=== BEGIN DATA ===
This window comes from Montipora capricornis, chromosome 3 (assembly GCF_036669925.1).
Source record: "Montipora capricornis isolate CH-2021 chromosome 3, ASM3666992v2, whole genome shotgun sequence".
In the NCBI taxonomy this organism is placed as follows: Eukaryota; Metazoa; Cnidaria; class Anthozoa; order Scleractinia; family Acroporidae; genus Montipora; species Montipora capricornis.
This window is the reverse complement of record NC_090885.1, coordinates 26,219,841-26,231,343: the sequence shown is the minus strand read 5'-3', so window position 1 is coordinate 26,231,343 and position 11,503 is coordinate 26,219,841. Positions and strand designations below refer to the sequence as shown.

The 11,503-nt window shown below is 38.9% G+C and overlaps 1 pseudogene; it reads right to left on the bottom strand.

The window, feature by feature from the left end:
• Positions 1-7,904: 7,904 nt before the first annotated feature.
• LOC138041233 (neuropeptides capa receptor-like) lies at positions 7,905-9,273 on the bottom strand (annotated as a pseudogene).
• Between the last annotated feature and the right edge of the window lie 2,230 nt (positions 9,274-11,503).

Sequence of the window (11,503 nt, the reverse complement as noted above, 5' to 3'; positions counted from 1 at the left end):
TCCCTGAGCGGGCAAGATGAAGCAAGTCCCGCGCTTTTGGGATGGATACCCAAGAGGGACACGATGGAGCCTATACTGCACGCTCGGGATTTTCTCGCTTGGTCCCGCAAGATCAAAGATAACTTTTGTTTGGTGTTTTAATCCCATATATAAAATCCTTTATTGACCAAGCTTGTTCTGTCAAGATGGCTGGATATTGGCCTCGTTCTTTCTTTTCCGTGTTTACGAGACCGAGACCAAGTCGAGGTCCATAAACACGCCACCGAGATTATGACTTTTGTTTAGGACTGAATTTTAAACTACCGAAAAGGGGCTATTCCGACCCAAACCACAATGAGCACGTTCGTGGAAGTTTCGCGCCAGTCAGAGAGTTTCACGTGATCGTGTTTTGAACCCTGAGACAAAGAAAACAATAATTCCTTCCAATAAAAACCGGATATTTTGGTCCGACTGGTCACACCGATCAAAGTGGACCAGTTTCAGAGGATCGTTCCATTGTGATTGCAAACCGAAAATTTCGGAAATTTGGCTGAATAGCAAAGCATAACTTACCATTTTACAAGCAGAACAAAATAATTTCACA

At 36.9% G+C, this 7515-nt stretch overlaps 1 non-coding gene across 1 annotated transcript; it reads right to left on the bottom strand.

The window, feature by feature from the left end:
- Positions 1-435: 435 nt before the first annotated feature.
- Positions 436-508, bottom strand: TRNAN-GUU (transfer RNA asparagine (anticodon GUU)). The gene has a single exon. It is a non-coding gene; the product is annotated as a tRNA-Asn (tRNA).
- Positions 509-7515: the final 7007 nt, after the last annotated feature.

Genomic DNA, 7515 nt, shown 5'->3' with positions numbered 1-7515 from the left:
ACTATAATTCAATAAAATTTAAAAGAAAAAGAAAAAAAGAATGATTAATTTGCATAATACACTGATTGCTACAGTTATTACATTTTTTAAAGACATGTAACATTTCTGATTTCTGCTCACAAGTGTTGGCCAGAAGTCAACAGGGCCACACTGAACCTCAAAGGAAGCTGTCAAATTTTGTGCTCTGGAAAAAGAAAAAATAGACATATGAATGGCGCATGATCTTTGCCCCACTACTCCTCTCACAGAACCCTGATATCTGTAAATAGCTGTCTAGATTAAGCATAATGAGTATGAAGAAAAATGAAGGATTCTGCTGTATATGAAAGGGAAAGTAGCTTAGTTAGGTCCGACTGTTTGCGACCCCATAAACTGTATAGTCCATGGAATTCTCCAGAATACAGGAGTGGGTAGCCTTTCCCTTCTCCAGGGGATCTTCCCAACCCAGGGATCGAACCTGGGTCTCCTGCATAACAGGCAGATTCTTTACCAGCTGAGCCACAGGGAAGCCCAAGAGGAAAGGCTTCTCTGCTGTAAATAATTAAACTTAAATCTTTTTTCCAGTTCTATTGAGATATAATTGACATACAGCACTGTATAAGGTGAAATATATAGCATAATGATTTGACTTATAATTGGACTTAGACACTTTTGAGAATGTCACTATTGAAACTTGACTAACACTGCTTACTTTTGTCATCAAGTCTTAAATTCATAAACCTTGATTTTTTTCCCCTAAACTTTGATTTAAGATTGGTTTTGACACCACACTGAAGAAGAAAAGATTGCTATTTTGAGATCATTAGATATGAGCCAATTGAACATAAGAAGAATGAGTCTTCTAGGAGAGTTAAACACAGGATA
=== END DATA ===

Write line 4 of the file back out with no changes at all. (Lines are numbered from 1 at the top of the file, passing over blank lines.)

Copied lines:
This window is the reverse complement of record NC_090885.1, coordinates 26,219,841-26,231,343: the sequence shown is the minus strand read 5'-3', so window position 1 is coordinate 26,231,343 and position 11,503 is coordinate 26,219,841. Positions and strand designations below refer to the sequence as shown.